The Cost of Lighting and Computing

June 23, 2022

Amidst all the challenges with the current cost of living, including the cost of energy, we sometimes forget how far we have come in making valuable resources widely available and how much better we have it compared to previous generations.

A great example of this is the cost of lighting.  A typical 60-watt equivalent LED lightbulb costs about 1 cent per day in electricity.  In historical terms, as can be seen in the chart below, that is practically free.

There are two drivers to this low cost. 

The first is the ongoing improvement in the efficiency of the source of lighting.  The source of lighting has gone from sesame oil to talcum candles to whale oil to gas lamps to incandescent lightbulbs to compact fluorescent light (CFL) bulbs to light emitting diodes (LED) bulbs.  This improving efficiency has come about in two ways.  The first is the source of light.  As we have moved from various oils to gas to electricity, we have moved to mediums that are more efficiently converted into light.  The second is the improvements in the conversion process.  As we have moved from fire to incandescence to fluorescence to LED we have moved to more efficient processes.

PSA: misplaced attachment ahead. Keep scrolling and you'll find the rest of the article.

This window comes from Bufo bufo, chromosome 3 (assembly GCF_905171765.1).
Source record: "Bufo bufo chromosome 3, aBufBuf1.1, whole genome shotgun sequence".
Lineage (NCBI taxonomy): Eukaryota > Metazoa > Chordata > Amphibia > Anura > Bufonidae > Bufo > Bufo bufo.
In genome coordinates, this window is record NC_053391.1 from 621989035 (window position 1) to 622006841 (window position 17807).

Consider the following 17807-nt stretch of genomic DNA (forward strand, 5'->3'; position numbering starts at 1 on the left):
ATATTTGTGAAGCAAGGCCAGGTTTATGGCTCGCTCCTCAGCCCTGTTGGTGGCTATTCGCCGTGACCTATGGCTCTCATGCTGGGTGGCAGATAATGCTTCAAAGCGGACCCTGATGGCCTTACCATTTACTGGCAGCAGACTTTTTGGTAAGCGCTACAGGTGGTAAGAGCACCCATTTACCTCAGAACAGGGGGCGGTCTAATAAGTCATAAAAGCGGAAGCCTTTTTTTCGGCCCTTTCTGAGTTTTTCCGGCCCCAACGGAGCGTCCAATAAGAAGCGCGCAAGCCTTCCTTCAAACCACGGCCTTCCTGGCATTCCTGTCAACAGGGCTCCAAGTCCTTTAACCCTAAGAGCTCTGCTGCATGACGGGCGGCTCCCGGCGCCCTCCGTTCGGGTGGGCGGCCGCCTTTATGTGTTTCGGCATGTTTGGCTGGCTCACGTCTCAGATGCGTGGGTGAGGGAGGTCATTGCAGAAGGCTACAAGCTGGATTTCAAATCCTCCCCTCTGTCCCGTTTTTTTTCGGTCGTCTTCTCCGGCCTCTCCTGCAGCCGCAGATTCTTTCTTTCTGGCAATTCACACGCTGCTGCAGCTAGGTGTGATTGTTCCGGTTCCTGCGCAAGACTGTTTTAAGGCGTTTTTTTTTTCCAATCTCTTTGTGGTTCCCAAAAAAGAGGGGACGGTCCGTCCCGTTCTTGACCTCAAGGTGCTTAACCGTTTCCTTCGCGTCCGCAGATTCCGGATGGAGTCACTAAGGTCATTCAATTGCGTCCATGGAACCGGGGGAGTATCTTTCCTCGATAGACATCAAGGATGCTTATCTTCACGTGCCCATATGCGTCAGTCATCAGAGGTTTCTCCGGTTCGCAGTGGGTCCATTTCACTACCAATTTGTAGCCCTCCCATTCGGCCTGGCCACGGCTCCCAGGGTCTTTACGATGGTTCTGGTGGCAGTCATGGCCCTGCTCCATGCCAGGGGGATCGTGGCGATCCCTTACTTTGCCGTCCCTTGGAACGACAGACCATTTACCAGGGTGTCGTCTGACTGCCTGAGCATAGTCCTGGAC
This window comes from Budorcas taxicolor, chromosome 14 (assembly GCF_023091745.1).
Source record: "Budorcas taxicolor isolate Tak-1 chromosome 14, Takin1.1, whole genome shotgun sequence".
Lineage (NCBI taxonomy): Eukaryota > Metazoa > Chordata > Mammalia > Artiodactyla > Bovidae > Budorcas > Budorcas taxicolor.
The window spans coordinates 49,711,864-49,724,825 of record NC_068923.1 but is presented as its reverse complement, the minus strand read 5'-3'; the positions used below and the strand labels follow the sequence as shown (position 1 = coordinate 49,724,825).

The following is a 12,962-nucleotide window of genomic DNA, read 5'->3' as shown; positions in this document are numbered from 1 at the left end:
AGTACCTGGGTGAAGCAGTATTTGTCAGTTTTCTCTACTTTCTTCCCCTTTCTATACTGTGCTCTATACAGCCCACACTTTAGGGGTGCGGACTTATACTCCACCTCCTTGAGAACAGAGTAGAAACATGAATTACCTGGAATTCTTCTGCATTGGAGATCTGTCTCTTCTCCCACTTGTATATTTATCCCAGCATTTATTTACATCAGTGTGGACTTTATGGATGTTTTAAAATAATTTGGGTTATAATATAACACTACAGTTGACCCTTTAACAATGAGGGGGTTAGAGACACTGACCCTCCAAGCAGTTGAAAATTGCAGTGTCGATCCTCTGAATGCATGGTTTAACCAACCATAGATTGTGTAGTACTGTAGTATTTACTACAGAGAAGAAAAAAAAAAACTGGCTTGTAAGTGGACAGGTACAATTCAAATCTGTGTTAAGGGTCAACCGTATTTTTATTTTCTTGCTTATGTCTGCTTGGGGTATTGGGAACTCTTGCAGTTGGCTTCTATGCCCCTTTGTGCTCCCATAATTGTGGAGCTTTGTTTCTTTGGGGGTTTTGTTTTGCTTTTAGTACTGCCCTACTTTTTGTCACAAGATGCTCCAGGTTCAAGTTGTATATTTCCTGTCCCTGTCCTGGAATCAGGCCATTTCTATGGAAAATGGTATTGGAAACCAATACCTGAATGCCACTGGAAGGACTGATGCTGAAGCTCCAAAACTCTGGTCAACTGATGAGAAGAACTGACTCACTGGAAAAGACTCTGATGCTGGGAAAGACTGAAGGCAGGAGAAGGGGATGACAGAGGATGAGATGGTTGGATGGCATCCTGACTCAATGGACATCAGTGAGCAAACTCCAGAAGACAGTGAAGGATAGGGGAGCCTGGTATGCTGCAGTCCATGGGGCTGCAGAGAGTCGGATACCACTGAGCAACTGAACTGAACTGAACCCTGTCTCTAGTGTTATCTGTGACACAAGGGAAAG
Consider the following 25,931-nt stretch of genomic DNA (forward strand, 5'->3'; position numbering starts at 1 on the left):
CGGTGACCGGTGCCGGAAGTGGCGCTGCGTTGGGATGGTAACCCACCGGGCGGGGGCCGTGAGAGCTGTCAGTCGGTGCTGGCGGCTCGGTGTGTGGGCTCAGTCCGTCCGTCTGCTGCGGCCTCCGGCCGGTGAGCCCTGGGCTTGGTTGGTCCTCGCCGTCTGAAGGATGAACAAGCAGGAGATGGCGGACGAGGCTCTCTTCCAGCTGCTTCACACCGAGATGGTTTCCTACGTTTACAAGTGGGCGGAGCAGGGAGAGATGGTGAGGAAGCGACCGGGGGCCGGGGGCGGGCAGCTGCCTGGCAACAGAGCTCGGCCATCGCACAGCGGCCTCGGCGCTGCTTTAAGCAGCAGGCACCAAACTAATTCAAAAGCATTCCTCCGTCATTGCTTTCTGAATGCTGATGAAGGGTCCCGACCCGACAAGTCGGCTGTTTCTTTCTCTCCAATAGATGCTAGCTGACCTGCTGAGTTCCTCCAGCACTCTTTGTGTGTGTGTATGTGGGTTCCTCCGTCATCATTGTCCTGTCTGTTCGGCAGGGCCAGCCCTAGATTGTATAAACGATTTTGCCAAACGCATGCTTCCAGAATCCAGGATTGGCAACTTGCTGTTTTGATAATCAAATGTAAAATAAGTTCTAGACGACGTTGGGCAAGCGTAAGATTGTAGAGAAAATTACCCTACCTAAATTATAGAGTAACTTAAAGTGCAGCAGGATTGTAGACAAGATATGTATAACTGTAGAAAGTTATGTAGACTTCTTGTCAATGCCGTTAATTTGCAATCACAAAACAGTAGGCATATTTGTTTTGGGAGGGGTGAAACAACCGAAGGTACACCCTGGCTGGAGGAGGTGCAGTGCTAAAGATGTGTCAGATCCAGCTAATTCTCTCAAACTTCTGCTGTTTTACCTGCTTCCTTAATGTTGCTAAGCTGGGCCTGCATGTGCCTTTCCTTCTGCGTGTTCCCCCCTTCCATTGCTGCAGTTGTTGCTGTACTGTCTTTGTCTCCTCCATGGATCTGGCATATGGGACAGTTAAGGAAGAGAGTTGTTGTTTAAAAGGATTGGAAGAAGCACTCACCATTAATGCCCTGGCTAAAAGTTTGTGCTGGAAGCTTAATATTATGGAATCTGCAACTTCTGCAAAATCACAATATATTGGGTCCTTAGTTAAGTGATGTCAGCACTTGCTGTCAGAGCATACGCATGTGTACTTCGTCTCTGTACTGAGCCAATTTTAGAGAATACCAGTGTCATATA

The second driver is the cost of electricity.  Over the past twenty years we have got used to the cost of electricity rising but historically the cost of electricity has fallen.

The cost of computing has followed the same trajectory but in an even more extreme fashion.  Moore’s law states that the number of transistors on a microchip doubles every two years.  The corollary of this is that the cost of the computing falls logarithmically as can be seen in the chart below.

If you are using light and computing for everyday purposes (as opposed to growing cannabis or mining cryptocurrencies) then your costs will be very low. 

To me, this is a source of inspiration.  We face a generational challenge to de-carbonize our world and this will be primarily transportation and heating.  If we can innovate to de-carbonize and reduce the cost of transportation and heating the same way we have done with lighting and computing we can meet this challenge.

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